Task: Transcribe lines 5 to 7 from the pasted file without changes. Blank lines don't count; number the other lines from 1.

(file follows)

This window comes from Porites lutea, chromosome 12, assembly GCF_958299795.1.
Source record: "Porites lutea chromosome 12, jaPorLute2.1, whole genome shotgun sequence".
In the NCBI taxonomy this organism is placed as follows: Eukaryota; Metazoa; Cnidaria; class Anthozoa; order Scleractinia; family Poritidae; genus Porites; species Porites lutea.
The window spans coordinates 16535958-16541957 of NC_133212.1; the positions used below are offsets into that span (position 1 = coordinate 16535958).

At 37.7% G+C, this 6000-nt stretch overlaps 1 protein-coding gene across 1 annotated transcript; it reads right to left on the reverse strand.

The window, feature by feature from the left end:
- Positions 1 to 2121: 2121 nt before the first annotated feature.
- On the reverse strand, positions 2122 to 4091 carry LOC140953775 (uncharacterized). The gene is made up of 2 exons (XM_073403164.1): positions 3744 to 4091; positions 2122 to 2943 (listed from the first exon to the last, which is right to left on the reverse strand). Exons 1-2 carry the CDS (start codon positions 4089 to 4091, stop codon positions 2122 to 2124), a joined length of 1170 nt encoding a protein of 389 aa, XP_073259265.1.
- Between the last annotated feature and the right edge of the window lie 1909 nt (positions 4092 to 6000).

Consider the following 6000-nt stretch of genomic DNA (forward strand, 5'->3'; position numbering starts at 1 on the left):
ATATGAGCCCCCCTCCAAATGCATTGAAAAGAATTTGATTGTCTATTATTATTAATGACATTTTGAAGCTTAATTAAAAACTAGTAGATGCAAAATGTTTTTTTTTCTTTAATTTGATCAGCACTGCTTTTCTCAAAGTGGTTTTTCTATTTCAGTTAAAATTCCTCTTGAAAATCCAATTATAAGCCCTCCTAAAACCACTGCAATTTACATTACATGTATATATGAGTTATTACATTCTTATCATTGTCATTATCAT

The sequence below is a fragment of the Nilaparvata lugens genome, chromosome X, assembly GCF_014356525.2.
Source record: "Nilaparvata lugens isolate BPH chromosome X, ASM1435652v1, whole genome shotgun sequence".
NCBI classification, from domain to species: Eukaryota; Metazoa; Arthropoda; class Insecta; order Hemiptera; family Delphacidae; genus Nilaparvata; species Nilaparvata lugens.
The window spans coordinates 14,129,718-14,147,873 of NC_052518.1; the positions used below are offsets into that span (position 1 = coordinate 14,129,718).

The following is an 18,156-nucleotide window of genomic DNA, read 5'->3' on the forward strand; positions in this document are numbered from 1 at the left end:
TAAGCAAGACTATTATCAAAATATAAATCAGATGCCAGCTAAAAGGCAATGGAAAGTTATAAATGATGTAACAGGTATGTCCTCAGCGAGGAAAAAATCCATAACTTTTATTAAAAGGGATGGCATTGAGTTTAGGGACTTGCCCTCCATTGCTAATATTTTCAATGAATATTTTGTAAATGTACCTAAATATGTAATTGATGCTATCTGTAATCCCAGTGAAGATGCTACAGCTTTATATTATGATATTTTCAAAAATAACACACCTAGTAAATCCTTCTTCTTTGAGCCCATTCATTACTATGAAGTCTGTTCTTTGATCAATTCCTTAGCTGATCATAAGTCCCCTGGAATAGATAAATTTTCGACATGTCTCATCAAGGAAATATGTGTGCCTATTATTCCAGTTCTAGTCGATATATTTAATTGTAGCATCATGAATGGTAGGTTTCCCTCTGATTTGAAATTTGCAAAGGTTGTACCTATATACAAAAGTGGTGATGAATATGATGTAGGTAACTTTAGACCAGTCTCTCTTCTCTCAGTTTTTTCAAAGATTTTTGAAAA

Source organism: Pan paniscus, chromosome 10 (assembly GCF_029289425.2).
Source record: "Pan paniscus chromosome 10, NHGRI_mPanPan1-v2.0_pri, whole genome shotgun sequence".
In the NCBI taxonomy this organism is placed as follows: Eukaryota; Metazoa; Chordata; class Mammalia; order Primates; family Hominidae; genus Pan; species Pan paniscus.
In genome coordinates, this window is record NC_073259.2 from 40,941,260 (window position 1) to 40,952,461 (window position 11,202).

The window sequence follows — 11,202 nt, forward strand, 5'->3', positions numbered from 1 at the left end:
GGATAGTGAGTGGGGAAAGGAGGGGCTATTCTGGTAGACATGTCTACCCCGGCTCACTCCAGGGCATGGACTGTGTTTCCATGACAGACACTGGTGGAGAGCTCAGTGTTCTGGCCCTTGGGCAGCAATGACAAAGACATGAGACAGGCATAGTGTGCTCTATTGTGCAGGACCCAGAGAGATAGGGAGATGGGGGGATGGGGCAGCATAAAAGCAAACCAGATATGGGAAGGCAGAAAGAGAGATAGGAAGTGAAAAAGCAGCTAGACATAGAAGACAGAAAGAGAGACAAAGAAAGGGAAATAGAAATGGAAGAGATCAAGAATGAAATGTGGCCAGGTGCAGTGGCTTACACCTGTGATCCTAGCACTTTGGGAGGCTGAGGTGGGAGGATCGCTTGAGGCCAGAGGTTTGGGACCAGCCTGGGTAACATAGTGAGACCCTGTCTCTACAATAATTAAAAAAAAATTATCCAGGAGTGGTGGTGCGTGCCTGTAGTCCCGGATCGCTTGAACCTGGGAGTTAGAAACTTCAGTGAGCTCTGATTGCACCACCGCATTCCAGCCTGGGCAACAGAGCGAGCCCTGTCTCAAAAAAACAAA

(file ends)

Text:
At 37.7% G+C, this 6000-nt stretch overlaps 1 protein-coding gene across 1 annotated transcript; it reads right to left on the reverse strand.

The window, feature by feature from the left end:
- Positions 1 to 2121: 2121 nt before the first annotated feature.